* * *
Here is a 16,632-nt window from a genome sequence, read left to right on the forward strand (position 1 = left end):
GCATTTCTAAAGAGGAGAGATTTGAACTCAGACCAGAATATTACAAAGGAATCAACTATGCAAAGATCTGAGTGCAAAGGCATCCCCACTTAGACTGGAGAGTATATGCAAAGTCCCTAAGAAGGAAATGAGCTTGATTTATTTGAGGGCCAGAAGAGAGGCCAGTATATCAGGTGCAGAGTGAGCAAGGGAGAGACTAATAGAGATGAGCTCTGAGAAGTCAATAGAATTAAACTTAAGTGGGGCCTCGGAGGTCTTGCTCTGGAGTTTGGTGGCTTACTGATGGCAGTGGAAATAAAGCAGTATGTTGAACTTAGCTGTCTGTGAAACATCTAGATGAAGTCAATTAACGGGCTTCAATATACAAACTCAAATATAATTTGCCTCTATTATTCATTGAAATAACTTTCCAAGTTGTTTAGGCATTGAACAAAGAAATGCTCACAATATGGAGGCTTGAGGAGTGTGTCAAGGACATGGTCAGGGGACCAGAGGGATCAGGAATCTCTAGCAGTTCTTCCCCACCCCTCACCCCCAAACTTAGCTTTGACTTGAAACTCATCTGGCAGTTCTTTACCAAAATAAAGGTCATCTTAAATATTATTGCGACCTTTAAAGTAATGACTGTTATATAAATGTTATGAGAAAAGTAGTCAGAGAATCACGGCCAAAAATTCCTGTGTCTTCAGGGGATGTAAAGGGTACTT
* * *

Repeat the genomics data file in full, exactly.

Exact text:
Here is a 16,632-nt window from a genome sequence, read left to right on the forward strand (position 1 = left end):
GCATTTCTAAAGAGGAGAGATTTGAACTCAGACCAGAATATTACAAAGGAATCAACTATGCAAAGATCTGAGTGCAAAGGCATCCCCACTTAGACTGGAGAGTATATGCAAAGTCCCTAAGAAGGAAATGAGCTTGATTTATTTGAGGGCCAGAAGAGAGGCCAGTATATCAGGTGCAGAGTGAGCAAGGGAGAGACTAATAGAGATGAGCTCTGAGAAGTCAATAGAATTAAACTTAAGTGGGGCCTCGGAGGTCTTGCTCTGGAGTTTGGTGGCTTACTGATGGCAGTGGAAATAAAGCAGTATGTTGAACTTAGCTGTCTGTGAAACATCTAGATGAAGTCAATTAACGGGCTTCAATATACAAACTCAAATATAATTTGCCTCTATTATTCATTGAAATAACTTTCCAAGTTGTTTAGGCATTGAACAAAGAAATGCTCACAATATGGAGGCTTGAGGAGTGTGTCAAGGACATGGTCAGGGGACCAGAGGGATCAGGAATCTCTAGCAGTTCTTCCCCACCCCTCACCCCCAAACTTAGCTTTGACTTGAAACTCATCTGGCAGTTCTTTACCAAAATAAAGGTCATCTTAAATATTATTGCGACCTTTAAAGTAATGACTGTTATATAAATGTTATGAGAAAAGTAGTCAGAGAATCACGGCCAAAAATTCCTGTGTCTTCAGGGGATGTAAAGGGTACTT